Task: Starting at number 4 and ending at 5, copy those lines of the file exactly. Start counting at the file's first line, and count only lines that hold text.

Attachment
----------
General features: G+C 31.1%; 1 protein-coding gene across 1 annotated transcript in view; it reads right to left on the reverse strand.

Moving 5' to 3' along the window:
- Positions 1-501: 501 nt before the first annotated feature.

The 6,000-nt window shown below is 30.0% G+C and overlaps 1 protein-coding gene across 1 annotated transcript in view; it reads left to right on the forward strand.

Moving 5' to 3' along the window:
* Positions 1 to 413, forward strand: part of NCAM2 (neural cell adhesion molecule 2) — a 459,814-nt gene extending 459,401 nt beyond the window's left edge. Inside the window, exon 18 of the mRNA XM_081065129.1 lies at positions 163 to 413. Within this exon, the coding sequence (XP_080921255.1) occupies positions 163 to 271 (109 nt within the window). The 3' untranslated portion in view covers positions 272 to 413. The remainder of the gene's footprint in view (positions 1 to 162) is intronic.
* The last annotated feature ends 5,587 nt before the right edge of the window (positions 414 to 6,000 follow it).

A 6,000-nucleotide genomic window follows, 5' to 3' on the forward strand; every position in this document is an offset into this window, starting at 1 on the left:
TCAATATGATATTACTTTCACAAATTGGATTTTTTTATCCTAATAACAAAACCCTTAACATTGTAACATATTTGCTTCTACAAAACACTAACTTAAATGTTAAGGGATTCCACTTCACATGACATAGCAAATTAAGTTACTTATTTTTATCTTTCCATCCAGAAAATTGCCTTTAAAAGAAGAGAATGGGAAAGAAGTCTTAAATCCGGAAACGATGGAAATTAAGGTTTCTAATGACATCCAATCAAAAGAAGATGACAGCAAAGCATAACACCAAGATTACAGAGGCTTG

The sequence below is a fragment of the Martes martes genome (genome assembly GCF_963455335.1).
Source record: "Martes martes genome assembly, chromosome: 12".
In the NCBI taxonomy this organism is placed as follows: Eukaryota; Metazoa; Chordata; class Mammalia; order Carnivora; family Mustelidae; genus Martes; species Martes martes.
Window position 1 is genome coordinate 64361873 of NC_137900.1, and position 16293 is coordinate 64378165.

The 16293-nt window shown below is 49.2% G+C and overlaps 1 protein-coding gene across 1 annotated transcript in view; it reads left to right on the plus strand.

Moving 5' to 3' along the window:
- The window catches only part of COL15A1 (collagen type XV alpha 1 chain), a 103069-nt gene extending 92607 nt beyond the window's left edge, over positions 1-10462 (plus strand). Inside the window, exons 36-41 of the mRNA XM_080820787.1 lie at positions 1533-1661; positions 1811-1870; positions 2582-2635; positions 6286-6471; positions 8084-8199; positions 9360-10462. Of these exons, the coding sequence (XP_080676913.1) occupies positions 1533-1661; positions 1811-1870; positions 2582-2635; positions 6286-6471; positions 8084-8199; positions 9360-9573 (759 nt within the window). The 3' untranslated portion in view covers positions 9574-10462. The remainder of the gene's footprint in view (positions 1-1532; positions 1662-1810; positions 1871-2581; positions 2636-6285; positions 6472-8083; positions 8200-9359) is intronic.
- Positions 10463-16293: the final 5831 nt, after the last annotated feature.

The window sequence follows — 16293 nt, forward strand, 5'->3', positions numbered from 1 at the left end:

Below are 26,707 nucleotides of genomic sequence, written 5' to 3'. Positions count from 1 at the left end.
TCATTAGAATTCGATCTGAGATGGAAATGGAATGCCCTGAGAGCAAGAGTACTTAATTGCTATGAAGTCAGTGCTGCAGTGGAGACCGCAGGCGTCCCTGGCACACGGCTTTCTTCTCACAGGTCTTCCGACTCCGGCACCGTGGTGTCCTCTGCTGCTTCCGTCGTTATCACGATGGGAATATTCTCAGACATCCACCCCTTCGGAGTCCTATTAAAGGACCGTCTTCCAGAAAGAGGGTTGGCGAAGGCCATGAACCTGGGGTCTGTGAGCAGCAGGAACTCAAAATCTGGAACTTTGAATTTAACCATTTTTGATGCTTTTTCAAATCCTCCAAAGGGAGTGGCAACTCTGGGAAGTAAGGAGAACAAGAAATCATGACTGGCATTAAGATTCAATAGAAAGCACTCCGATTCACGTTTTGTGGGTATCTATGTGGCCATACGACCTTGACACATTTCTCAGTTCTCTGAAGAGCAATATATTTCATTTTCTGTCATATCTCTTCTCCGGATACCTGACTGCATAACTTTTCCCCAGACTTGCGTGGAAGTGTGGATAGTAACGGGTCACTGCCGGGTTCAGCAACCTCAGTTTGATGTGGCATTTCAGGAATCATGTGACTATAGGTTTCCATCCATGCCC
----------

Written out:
The 6,000-nt window shown below is 30.0% G+C and overlaps 1 protein-coding gene across 1 annotated transcript in view; it reads left to right on the forward strand.

Moving 5' to 3' along the window: